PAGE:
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Politics & Policy

Olympics Roll Call Questions the Identity of Nations

The IOC runs its own diplomacy and has an entirely different approach on deciding who gets recognition.

A flag bearer leads the Team Japan delegation during the Olympics opening ceremony. 

A flag bearer leads the Team Japan delegation during the Olympics opening ceremony. 

Photographer: Noriko Hayashi/Bloomberg

When the Olympic Games open Friday night in Tokyo with a global roll call, audiences will get a geography lesson that comes just once every four years. Schoolteachers use replays of the ceremony to instruct kids about the flags of the world, challenge them to find countries on a map, and ask which places they’ve even heard of. They’d be forgiven for getting a little confused.

Closer examination of what’s called the Parade of Nations reveals a few surprising facts. As many as 207 flags could be marched into the Tokyo Olympic Stadium —  each followed by contingents of athletes wearing the national official uniform designed to represent the culture and background of their lands. At least three of those banners, to be on display through the Olympic and Paralympic Games, aren’t even flown at home. By comparison, the United Nations recognizes just 193 states.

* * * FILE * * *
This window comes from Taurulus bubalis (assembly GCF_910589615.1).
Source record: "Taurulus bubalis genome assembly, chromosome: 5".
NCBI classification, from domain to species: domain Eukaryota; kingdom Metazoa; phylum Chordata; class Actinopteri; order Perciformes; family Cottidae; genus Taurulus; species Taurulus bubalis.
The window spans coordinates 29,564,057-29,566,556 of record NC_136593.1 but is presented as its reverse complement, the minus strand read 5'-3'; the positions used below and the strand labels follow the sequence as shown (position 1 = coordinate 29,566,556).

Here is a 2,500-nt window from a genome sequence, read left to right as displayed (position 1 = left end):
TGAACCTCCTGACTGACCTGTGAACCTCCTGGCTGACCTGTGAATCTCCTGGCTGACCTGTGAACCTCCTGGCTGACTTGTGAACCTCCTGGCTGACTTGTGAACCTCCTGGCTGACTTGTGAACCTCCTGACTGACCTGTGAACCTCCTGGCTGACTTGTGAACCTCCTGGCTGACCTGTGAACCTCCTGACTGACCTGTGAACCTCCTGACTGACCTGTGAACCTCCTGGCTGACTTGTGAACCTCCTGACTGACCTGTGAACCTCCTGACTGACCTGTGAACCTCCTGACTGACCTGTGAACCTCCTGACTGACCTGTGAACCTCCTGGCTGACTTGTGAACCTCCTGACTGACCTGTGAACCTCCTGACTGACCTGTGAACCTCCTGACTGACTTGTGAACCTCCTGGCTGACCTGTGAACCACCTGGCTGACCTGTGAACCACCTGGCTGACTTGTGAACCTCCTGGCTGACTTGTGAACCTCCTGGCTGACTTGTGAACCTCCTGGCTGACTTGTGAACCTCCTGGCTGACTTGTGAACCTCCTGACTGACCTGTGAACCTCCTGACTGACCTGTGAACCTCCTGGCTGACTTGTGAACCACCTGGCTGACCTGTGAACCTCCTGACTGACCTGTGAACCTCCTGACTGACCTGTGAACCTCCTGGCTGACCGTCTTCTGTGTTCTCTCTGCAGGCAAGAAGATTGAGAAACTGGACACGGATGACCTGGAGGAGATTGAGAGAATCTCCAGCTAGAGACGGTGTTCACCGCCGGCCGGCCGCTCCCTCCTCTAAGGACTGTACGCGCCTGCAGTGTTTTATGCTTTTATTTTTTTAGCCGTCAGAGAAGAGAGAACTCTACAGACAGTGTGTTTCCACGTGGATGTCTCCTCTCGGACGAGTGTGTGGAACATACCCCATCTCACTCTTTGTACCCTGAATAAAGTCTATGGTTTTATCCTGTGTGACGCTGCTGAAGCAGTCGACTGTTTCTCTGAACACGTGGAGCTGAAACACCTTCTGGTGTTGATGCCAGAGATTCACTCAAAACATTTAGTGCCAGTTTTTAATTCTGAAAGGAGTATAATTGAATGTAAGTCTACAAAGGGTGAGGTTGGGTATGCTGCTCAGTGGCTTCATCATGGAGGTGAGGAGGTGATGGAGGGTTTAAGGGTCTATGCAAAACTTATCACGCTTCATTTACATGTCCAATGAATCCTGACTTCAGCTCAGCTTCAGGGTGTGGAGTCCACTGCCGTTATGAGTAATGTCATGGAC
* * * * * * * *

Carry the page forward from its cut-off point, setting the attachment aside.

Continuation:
This dichotomy highlights the difference between the Olympic Movement and the global body that most see as the arbiter of international politics, inviting questions over the definition of nationhood and who gets to decide. The International Olympic Committee asserts “the sole authority” to recognize a National Olympic Committee, whose mission is to “develop, promote and protect the Olympic Movement in their respective countries.” That means that territories like American Samoa, Puerto Rico, and the British Virgin Islands all have NOCs that let them stand at the same level in the Olympics as the countries overseeing them, in this case the U.S. or the U.K.